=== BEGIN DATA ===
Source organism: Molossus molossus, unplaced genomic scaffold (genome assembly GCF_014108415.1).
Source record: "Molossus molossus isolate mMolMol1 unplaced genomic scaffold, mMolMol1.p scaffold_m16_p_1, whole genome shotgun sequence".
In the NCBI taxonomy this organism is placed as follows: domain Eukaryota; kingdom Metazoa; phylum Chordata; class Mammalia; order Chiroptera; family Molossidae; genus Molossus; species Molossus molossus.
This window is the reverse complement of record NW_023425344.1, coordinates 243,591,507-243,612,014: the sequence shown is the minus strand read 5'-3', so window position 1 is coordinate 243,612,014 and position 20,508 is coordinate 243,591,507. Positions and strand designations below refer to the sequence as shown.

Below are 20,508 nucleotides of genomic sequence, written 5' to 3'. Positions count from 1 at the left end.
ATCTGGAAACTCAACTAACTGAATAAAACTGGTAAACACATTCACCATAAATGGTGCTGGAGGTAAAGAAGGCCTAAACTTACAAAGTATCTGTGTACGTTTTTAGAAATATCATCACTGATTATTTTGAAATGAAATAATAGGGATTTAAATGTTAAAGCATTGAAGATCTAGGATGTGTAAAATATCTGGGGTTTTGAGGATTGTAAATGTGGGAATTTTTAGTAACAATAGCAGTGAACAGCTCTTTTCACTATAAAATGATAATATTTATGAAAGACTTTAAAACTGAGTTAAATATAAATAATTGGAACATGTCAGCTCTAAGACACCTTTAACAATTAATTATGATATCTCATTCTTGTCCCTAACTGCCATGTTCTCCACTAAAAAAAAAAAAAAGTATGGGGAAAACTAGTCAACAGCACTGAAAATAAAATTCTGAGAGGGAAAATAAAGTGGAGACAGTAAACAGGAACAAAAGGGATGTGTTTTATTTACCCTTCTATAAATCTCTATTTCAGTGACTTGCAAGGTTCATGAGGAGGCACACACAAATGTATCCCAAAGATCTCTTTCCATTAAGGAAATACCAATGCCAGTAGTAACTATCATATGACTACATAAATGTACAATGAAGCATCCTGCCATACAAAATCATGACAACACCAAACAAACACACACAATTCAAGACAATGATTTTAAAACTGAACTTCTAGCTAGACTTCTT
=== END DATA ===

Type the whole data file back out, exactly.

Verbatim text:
Source organism: Molossus molossus, unplaced genomic scaffold (genome assembly GCF_014108415.1).
Source record: "Molossus molossus isolate mMolMol1 unplaced genomic scaffold, mMolMol1.p scaffold_m16_p_1, whole genome shotgun sequence".
In the NCBI taxonomy this organism is placed as follows: domain Eukaryota; kingdom Metazoa; phylum Chordata; class Mammalia; order Chiroptera; family Molossidae; genus Molossus; species Molossus molossus.
This window is the reverse complement of record NW_023425344.1, coordinates 243,591,507-243,612,014: the sequence shown is the minus strand read 5'-3', so window position 1 is coordinate 243,612,014 and position 20,508 is coordinate 243,591,507. Positions and strand designations below refer to the sequence as shown.

Below are 20,508 nucleotides of genomic sequence, written 5' to 3'. Positions count from 1 at the left end.
ATCTGGAAACTCAACTAACTGAATAAAACTGGTAAACACATTCACCATAAATGGTGCTGGAGGTAAAGAAGGCCTAAACTTACAAAGTATCTGTGTACGTTTTTAGAAATATCATCACTGATTATTTTGAAATGAAATAATAGGGATTTAAATGTTAAAGCATTGAAGATCTAGGATGTGTAAAATATCTGGGGTTTTGAGGATTGTAAATGTGGGAATTTTTAGTAACAATAGCAGTGAACAGCTCTTTTCACTATAAAATGATAATATTTATGAAAGACTTTAAAACTGAGTTAAATATAAATAATTGGAACATGTCAGCTCTAAGACACCTTTAACAATTAATTATGATATCTCATTCTTGTCCCTAACTGCCATGTTCTCCACTAAAAAAAAAAAAAAGTATGGGGAAAACTAGTCAACAGCACTGAAAATAAAATTCTGAGAGGGAAAATAAAGTGGAGACAGTAAACAGGAACAAAAGGGATGTGTTTTATTTACCCTTCTATAAATCTCTATTTCAGTGACTTGCAAGGTTCATGAGGAGGCACACACAAATGTATCCCAAAGATCTCTTTCCATTAAGGAAATACCAATGCCAGTAGTAACTATCATATGACTACATAAATGTACAATGAAGCATCCTGCCATACAAAATCATGACAACACCAAACAAACACACACAATTCAAGACAATGATTTTAAAACTGAACTTCTAGCTAGACTTCTT